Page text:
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(By Ken Moritsugu, AP)
BEIJING (AP) — The death toll in mainland China’s new virus outbreak has risen to 636, including a doctor who got in trouble with authorities in the communist country for sounding an early warning about the disease threat…
Dr. Li Wenliang, 34, was reportedly reprimanded for “spreading rumours” in late December.
Meanwhile, a newborn discovered infected 36 hours after birth has become the youngest known patient. The number of people infected globally has risen to more than 31,000.
Li had worked at a hospital in the epicentre of the outbreak in the central city of Wuhan. He was reprimanded by local police for “spreading rumours” about the illness in late December, according to news reports. The outbreak has spread to some two dozen countries, triggering travel restrictions and quarantines around the world and a crisis inside the country of 1.4 billion.
The World Health Organisation tweeted: “We are deeply saddened by the passing of Dr Li Wenliang. We all need to celebrate work that he did” on the virus.
Within a half-hour of announcing earlier Friday that Li was in critical condition, the hospital received nearly 500,000 comments on its social media post, many of them from people hoping Li would pull through. One wrote: “We are not going to bed. We are here waiting for a miracle.”
In this Wednesday, Feb. 5, 2020, photo, medical staff prepare beds at a temporary hospital which transformed from an exhibition center for accepting patients who diagnosed with the coronaviruses in Wuhan in central China’s Hubei province. Ten more people were sickened with a new virus aboard one of two quarantined cruise ships with some 5,400 passengers and crew aboard, health officials in Japan said Thursday, as China reported 73 more deaths and announced that the first group of patients were expected to start taking a new antiviral drug. (Chinatopix via AP)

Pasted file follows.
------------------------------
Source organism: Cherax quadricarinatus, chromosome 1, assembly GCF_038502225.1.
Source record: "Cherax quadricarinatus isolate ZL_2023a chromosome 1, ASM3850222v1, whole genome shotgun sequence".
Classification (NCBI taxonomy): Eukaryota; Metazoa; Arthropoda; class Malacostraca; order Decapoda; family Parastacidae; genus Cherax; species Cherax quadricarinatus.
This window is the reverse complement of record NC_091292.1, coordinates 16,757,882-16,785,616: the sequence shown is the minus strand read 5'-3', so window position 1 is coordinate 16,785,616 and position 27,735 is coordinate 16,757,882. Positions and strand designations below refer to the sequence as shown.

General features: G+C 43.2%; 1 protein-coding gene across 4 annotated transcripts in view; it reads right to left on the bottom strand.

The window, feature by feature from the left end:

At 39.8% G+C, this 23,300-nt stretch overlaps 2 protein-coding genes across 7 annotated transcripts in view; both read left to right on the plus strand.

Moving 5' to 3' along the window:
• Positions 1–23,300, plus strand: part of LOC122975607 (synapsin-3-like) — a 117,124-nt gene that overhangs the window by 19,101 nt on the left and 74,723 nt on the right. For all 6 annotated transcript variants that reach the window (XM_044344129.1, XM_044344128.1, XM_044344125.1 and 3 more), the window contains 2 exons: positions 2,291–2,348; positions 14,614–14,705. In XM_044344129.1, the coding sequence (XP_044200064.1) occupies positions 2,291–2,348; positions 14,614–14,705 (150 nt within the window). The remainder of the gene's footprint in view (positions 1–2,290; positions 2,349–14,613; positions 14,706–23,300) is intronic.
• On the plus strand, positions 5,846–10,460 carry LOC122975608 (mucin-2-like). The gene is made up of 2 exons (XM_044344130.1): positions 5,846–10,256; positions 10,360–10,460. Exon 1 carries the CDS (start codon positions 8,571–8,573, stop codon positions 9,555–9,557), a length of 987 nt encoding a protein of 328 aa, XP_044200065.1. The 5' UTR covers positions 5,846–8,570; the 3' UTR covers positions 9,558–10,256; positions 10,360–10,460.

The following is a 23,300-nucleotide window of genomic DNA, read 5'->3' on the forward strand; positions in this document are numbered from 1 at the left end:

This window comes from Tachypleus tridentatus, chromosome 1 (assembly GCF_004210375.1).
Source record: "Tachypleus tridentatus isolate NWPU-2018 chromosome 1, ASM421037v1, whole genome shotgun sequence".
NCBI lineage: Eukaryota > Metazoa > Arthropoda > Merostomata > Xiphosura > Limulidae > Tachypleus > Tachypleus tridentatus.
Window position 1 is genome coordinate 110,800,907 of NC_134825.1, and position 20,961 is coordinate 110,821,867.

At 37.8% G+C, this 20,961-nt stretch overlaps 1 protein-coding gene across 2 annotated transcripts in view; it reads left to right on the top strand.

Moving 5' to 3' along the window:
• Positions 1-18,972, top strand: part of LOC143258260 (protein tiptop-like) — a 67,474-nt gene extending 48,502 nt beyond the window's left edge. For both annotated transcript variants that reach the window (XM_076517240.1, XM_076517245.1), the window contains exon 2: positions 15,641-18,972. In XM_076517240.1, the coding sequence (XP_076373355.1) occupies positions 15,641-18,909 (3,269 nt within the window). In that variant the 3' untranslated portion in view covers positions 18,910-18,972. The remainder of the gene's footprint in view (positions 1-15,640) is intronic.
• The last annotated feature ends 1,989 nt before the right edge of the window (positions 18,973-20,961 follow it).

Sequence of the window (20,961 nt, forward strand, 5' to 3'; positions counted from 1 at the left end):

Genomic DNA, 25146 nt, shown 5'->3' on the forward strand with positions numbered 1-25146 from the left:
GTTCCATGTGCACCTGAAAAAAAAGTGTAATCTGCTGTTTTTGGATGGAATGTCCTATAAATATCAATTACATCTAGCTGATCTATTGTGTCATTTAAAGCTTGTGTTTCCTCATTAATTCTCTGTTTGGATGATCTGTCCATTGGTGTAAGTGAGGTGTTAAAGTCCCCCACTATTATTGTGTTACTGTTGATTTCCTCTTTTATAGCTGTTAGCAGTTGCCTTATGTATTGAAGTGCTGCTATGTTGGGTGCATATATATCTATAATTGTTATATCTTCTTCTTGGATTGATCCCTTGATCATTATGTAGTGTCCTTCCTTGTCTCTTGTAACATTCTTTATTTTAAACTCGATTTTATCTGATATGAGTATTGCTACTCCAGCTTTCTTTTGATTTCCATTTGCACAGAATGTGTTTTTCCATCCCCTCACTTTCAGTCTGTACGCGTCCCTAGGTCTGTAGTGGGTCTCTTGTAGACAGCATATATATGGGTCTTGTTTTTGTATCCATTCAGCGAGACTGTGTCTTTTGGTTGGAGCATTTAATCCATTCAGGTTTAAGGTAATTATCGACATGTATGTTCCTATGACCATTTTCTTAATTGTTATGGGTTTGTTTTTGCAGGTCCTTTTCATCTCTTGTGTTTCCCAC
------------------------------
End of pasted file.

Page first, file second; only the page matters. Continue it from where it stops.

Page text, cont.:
Li tried to warn colleagues but was reprimanded
Li was among a number of medical professionals in Wuhan who tried to warn colleagues and others when the government did not, The New York Times reported earlier this week. It said that after the mystery illness had stricken seven patients at a hospital, Li said of them in an online chat group Dec. 30: “Quarantined in the emergency department.”
Another participant in the chat responded by wondering, “Is SARS coming again?” — a reference to the 2002-03 viral outbreak that killed hundreds, the newspaper said.
Wuhan health officials summoned Li in the middle of the night to demand he explain why he shared the information, and police later forced him to sign a statement admitting to “illegal behaviour,” the Times said.
“If the officials had disclosed information about the epidemic earlier,” Li said in an interview in the Times via text messages, “I think it would have been a lot better. There should be more openness and transparency.”
This image from video, shows a selfie of Dr. Li Wenliang. The Chinese doctor who got in trouble with authorities in the communist country for sounding an early warning about the coronavirus outbreak died Friday, Feb. 7, 2020, after coming down with the illness. The Wuhan Central Hospital said on its social media account that Dr. Li, a 34-year-old ophthalmologist, was “unfortunately infected during the fight against the pneumonia epidemic of the new coronavirus infection.” (AP Photo)
Newborn dies of coronavirus
A baby born last Saturday in Wuhan and confirmed positive just 36 hours after birth became the youngest known person infected with the virus, authorities said. But precisely how the child became infected was unclear.
“The baby was immediately separated from the mother after the birth and has been under artificial feeding. There was no close contact with the parents, yet it was diagnosed with the disease,” Zeng Lingkong, director of neonatal diseases at Wuhan Children’s Hospital, told Chinese TV.
Zeng said other infected mothers have given birth to babies who tested negative, so it is not yet known if the virus can be transmitted in the womb.